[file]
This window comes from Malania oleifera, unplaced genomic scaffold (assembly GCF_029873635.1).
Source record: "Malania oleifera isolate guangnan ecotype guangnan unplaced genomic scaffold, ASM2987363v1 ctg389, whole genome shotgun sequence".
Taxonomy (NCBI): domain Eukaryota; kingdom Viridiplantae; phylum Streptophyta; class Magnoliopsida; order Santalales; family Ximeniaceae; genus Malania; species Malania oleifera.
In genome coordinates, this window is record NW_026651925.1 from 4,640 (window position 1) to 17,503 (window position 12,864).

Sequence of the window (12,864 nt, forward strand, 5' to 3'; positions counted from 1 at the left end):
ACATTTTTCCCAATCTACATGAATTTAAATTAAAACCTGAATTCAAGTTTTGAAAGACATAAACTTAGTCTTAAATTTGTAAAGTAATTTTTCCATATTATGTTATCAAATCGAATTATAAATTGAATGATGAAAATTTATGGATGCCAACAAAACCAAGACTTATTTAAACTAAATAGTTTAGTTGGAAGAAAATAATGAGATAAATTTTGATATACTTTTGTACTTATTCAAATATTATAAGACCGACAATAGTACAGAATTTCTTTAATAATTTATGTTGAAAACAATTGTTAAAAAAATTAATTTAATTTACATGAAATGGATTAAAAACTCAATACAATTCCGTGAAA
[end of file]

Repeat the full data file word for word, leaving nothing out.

This window comes from Malania oleifera, unplaced genomic scaffold (assembly GCF_029873635.1).
Source record: "Malania oleifera isolate guangnan ecotype guangnan unplaced genomic scaffold, ASM2987363v1 ctg389, whole genome shotgun sequence".
Taxonomy (NCBI): domain Eukaryota; kingdom Viridiplantae; phylum Streptophyta; class Magnoliopsida; order Santalales; family Ximeniaceae; genus Malania; species Malania oleifera.
In genome coordinates, this window is record NW_026651925.1 from 4,640 (window position 1) to 17,503 (window position 12,864).

Sequence of the window (12,864 nt, forward strand, 5' to 3'; positions counted from 1 at the left end):
ACATTTTTCCCAATCTACATGAATTTAAATTAAAACCTGAATTCAAGTTTTGAAAGACATAAACTTAGTCTTAAATTTGTAAAGTAATTTTTCCATATTATGTTATCAAATCGAATTATAAATTGAATGATGAAAATTTATGGATGCCAACAAAACCAAGACTTATTTAAACTAAATAGTTTAGTTGGAAGAAAATAATGAGATAAATTTTGATATACTTTTGTACTTATTCAAATATTATAAGACCGACAATAGTACAGAATTTCTTTAATAATTTATGTTGAAAACAATTGTTAAAAAAATTAATTTAATTTACATGAAATGGATTAAAAACTCAATACAATTCCGTGAAA